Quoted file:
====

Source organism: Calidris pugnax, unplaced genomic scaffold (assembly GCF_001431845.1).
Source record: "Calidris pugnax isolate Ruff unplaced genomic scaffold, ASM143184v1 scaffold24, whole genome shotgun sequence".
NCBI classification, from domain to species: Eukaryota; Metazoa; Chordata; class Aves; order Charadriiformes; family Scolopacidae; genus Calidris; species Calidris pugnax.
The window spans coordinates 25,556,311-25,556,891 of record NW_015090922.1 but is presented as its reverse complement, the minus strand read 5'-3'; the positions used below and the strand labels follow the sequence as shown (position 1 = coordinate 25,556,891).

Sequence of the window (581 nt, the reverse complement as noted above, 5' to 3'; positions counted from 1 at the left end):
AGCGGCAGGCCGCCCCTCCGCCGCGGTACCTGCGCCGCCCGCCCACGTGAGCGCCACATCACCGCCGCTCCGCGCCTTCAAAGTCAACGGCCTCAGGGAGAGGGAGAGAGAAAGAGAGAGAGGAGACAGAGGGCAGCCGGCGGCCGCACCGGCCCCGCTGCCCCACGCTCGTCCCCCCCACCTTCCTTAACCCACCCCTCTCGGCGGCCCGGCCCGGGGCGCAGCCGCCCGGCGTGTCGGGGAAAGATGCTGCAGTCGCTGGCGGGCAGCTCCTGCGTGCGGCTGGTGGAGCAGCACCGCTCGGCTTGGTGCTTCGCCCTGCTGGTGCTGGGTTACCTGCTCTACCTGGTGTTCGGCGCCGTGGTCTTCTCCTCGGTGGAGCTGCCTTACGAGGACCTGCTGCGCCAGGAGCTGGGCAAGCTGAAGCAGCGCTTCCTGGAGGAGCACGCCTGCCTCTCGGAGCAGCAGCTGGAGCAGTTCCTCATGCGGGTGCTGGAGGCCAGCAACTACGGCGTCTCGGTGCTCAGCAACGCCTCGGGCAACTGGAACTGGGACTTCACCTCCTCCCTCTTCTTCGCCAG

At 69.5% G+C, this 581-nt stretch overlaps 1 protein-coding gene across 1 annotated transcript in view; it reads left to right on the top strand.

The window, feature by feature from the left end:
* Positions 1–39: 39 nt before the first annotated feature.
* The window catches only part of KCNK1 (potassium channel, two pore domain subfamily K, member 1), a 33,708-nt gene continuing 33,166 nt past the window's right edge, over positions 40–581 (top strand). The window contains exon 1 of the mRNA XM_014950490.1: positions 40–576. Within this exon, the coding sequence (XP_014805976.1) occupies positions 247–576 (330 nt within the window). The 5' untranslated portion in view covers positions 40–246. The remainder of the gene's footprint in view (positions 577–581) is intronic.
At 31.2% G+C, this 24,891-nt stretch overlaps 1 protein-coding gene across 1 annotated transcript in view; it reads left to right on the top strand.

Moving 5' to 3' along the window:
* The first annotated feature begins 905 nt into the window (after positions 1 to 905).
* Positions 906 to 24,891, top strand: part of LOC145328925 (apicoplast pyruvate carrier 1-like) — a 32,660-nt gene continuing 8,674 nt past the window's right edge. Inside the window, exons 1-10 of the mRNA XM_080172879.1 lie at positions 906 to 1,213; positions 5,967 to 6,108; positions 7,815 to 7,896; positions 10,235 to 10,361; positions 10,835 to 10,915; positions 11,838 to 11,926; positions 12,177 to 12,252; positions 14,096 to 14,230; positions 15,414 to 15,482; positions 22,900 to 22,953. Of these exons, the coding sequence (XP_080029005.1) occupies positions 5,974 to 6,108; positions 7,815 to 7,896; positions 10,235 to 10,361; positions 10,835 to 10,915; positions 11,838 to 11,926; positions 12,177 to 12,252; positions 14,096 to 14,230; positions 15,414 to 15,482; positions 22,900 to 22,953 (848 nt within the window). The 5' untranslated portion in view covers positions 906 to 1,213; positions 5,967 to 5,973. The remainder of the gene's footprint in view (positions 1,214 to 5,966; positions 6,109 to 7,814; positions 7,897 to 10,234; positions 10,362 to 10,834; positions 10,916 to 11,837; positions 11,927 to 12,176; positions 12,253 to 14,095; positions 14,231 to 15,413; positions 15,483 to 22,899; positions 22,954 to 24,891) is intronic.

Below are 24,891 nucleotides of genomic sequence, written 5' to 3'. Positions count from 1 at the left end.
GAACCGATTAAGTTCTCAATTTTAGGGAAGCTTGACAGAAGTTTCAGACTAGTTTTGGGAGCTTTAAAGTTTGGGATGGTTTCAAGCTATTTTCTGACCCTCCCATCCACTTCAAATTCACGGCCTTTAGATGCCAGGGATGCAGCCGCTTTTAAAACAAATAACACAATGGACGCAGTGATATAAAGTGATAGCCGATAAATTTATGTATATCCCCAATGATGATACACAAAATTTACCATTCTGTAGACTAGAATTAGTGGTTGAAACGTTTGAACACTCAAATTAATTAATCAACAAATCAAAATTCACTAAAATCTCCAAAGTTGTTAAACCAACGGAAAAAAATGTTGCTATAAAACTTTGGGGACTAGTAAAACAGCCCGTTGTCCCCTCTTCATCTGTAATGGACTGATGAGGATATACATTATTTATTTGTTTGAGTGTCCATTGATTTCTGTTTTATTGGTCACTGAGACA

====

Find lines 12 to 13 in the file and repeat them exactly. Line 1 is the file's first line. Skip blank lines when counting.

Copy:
Moving 5' to 3' along the window:
* The first annotated feature begins 905 nt into the window (after positions 1 to 905).